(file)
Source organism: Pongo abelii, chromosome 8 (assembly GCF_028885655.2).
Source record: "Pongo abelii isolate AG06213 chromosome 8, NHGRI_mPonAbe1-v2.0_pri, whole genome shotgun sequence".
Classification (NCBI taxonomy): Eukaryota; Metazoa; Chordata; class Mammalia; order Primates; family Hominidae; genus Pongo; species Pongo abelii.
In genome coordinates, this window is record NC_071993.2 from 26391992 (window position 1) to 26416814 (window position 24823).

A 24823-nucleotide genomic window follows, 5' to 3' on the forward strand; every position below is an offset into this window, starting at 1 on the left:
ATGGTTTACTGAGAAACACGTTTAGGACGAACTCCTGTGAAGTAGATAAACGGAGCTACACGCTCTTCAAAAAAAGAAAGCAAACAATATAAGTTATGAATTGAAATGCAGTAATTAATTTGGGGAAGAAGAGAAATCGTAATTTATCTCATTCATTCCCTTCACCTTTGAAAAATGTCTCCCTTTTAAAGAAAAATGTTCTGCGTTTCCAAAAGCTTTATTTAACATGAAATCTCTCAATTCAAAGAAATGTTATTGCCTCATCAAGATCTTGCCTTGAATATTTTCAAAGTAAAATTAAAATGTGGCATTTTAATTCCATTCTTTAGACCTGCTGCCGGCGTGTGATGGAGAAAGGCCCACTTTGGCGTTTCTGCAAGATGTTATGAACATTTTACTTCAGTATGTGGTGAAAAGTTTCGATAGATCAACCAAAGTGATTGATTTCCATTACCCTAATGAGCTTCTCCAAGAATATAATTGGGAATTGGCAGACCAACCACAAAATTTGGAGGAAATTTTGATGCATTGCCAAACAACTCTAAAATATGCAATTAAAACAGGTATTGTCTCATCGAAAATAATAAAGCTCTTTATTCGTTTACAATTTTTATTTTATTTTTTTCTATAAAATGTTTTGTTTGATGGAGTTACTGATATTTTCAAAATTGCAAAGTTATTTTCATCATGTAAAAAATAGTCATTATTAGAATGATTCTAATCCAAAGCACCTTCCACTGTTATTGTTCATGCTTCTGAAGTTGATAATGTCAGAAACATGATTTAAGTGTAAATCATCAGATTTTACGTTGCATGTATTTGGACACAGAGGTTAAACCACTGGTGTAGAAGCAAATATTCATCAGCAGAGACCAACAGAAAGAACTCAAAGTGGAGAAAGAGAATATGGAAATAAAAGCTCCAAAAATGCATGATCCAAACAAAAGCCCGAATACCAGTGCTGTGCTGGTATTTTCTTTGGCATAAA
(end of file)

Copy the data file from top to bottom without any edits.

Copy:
Source organism: Pongo abelii, chromosome 8 (assembly GCF_028885655.2).
Source record: "Pongo abelii isolate AG06213 chromosome 8, NHGRI_mPonAbe1-v2.0_pri, whole genome shotgun sequence".
Classification (NCBI taxonomy): Eukaryota; Metazoa; Chordata; class Mammalia; order Primates; family Hominidae; genus Pongo; species Pongo abelii.
In genome coordinates, this window is record NC_071993.2 from 26391992 (window position 1) to 26416814 (window position 24823).

A 24823-nucleotide genomic window follows, 5' to 3' on the forward strand; every position below is an offset into this window, starting at 1 on the left:
ATGGTTTACTGAGAAACACGTTTAGGACGAACTCCTGTGAAGTAGATAAACGGAGCTACACGCTCTTCAAAAAAAGAAAGCAAACAATATAAGTTATGAATTGAAATGCAGTAATTAATTTGGGGAAGAAGAGAAATCGTAATTTATCTCATTCATTCCCTTCACCTTTGAAAAATGTCTCCCTTTTAAAGAAAAATGTTCTGCGTTTCCAAAAGCTTTATTTAACATGAAATCTCTCAATTCAAAGAAATGTTATTGCCTCATCAAGATCTTGCCTTGAATATTTTCAAAGTAAAATTAAAATGTGGCATTTTAATTCCATTCTTTAGACCTGCTGCCGGCGTGTGATGGAGAAAGGCCCACTTTGGCGTTTCTGCAAGATGTTATGAACATTTTACTTCAGTATGTGGTGAAAAGTTTCGATAGATCAACCAAAGTGATTGATTTCCATTACCCTAATGAGCTTCTCCAAGAATATAATTGGGAATTGGCAGACCAACCACAAAATTTGGAGGAAATTTTGATGCATTGCCAAACAACTCTAAAATATGCAATTAAAACAGGTATTGTCTCATCGAAAATAATAAAGCTCTTTATTCGTTTACAATTTTTATTTTATTTTTTTCTATAAAATGTTTTGTTTGATGGAGTTACTGATATTTTCAAAATTGCAAAGTTATTTTCATCATGTAAAAAATAGTCATTATTAGAATGATTCTAATCCAAAGCACCTTCCACTGTTATTGTTCATGCTTCTGAAGTTGATAATGTCAGAAACATGATTTAAGTGTAAATCATCAGATTTTACGTTGCATGTATTTGGACACAGAGGTTAAACCACTGGTGTAGAAGCAAATATTCATCAGCAGAGACCAACAGAAAGAACTCAAAGTGGAGAAAGAGAATATGGAAATAAAAGCTCCAAAAATGCATGATCCAAACAAAAGCCCGAATACCAGTGCTGTGCTGGTATTTTCTTTGGCATAAA